The irritation with the DCSF about the letter which they sent to local authorities is still rumbling on. The main concern seems to be, as far as I can make out, that they state plainly that if a child with a statement is not seen once a year at the annual review, then a School Attendance Order should be issued. This is what they say in Paragraph 12 of the letter;
"If local authorities are denied access to the child and are unable to see the provision that is being made they cannot fulfil their duty of ensuring that the provision is suitable for the child and meets his or her SEN and should issue a school attendance order."
It is suspected that by offering this advice, the DCSF are in a sense jumping the gun a bit on the new law and setting a dangerous precedent as far as those parents whose children do not have statements are concerned. In other words, today they are advising this about kids with special needs, tomorrow they'll be saying that any child not seen once a year should be the subject of a School Attendance Order. This is nonsense.
The statement of special educational needs is a legal document which sets out a child's requirements. It names a school and also details such things as, for example, speech and language therapy. Every year, the statement must be reviewed. This is a statutory duty which the local authority has. Now if the statement names a particular school and a range of provision which a child requires, then it is the responsibility of the local authority to see that the child has these things. If the child is removed from school, then the local authority has a duty to see that the child is still getting those things as long as the statement remains in force; that is to say that the child is in receipt of as good an education and the same range of services as would have been the case if he was still at school. They are still in that sense responsible for the child. If the family won't let anybody see the child or visit the educational setting, then obviously the local authority will not be able to decide that the provision in the statement is being made for the child. In such a case, they must assume that they remain responsible for providing the education and services set out in the statement. The correct course of action is for them to return the child to the school named in Part 4. This has always been the case; it is not some sinister new plot by the DCSF! It certainly has nothing to do with the new Children, Schools and Families Bill.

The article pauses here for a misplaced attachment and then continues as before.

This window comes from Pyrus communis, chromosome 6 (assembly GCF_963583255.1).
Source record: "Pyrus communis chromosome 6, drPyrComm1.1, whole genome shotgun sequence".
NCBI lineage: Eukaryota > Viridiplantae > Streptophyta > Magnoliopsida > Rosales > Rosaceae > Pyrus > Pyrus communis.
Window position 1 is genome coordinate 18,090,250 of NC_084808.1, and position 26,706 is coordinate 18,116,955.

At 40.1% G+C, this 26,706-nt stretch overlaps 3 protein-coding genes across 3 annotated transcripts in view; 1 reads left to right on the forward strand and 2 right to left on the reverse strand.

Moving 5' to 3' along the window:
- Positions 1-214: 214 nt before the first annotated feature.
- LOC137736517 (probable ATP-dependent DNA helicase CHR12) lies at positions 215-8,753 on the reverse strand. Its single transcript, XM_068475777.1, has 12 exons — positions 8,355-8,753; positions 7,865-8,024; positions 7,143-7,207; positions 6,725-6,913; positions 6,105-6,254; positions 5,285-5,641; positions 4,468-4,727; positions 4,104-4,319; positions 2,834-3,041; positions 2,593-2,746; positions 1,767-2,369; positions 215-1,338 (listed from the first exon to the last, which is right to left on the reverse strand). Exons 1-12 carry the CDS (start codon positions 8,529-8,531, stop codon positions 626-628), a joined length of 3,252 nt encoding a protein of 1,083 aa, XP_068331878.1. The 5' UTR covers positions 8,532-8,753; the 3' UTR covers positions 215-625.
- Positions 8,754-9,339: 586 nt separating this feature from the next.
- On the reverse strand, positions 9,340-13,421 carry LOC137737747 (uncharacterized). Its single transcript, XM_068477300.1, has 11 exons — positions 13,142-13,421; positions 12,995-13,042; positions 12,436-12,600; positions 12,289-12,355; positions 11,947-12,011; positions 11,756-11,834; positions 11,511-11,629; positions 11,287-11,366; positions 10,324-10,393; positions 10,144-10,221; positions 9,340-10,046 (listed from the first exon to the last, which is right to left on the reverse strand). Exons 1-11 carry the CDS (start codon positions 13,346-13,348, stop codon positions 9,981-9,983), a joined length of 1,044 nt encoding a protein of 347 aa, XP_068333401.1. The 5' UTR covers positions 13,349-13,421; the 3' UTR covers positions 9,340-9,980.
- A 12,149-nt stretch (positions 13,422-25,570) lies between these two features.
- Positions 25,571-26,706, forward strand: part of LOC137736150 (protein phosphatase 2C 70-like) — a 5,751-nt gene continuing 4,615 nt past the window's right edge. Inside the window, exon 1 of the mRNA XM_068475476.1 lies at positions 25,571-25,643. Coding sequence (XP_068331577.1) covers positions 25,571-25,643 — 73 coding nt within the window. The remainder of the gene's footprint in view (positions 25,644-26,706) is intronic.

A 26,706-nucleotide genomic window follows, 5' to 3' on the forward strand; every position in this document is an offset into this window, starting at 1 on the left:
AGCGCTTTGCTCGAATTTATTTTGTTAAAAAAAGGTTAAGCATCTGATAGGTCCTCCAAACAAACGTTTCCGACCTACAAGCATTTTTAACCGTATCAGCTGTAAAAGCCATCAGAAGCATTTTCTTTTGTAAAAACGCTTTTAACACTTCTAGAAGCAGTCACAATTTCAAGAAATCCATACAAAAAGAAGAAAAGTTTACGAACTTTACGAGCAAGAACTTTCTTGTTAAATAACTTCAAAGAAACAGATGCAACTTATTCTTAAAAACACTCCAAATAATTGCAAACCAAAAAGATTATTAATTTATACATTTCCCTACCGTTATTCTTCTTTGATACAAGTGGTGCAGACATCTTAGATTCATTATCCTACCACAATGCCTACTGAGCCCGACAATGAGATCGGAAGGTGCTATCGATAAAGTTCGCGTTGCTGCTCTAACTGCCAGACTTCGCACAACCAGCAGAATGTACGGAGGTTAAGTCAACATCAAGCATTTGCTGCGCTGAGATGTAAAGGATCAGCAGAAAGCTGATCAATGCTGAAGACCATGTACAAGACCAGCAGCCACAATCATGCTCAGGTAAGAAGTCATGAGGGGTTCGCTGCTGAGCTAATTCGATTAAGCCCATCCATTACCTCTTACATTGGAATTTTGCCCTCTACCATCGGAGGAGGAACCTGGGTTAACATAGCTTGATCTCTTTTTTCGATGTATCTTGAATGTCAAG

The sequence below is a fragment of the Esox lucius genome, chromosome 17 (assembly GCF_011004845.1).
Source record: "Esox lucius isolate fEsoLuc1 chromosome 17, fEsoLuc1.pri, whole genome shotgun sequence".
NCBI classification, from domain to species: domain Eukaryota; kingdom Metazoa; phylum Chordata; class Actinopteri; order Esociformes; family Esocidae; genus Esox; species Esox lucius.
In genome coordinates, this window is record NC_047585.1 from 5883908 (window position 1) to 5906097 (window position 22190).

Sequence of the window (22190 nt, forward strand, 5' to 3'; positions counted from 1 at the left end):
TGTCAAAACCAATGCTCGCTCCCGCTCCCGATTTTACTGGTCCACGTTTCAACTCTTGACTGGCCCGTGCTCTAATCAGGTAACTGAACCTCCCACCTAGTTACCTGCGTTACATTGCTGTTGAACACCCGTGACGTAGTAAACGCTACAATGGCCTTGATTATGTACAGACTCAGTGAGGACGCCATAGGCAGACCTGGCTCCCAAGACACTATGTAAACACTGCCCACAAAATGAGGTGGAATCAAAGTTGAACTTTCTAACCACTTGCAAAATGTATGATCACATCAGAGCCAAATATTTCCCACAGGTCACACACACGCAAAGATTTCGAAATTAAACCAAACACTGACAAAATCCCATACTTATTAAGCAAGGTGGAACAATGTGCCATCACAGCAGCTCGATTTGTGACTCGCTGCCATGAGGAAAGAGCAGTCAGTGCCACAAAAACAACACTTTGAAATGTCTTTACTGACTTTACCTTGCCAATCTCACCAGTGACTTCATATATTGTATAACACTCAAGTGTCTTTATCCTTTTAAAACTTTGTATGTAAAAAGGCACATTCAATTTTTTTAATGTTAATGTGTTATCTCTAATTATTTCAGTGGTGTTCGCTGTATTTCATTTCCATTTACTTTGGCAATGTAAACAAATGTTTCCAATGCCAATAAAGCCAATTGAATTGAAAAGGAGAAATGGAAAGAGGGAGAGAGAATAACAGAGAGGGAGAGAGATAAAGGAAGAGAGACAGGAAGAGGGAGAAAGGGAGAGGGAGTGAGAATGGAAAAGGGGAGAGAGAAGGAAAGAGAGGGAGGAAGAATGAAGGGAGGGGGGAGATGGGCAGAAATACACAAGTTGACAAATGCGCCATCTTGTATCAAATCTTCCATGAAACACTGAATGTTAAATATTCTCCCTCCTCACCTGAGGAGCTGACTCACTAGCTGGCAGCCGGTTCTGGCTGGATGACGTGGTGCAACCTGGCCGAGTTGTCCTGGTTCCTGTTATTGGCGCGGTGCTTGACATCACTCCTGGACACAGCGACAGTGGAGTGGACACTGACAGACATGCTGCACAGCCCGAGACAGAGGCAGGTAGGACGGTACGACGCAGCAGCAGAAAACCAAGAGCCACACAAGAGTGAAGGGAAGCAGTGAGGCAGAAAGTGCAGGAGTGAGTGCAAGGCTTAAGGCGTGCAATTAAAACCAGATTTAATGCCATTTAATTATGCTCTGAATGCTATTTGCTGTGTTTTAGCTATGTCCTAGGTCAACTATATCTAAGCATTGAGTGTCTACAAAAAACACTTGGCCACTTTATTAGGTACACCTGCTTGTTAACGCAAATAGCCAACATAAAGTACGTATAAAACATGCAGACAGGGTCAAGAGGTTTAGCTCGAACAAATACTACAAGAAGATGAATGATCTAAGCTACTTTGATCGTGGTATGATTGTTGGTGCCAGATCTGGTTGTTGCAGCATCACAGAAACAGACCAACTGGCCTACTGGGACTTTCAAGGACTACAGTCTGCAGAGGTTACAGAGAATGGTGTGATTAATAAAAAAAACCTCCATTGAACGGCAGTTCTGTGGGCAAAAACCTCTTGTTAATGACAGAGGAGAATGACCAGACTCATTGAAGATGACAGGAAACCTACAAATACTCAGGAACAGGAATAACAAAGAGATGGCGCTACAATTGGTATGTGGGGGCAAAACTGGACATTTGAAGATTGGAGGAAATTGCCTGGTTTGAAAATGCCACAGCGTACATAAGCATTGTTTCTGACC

This is the case legally and one can also see why the local authority would issue an SAO in those circumstances. They have a duty to see that this child is getting those services and if he isn't, then they are legally at fault. If for no other reason than covering their own backs, it would make sense for them to be a sure of this. I also think that there is a case to be made ethically for them to see the child in the educational setting and assure themselves that the education and services being received by the child is as set out in the statement. Failing to do this would mean an abdication by the local authorities of their responsibilities, both statutory and moral. I am certainly aware myself of cases where the local authority has not seen a child with a statement during the annual review and neither have they issued an SAO as a result. The DCSF are simply reminding them of their existing duty and telling them what they should do under these circumstances.
All this has absolutely nothing at all to do with possible annual visits to the educational setting of home educated children without special educational needs, as suggested in the Children, Schools and Families Bill. The only similarity between the two cases is that both the annual review of the statement and the proposed monitoring visits in the new law are both taking place once a year.
It is beginning to look as though some home educating parents of children without special educational needs have seized upon this letter as some sort of bargaining chip or weapon to use against the Department for Children, Schools and Families. Specifically they seem to be seeing it as a way to help prevent the introduction of the new act. This is unfortunate. Children with special needs can be horribly vulnerable, far more so than most children of comparable age. It is debateable whether or not local authorities should have the right to see regularly all home educated children. The general duty for parents to provide children with a suitable, full-time education is so vague that it would be hard for most parents to be proved not to be doing so. With children who have a statement, the case is far more detailed and specific. Rather than the wooly definition set out in cases such as Bevan v Sheers, there are explicit instructions about where a child with a statement should be educated and what extra provision should be made for her. Since the duty for providing these things devolves legally upon the local authority, it is not at all unreasonable that they should seek to establish that the terms of the statement are actually being adhered to.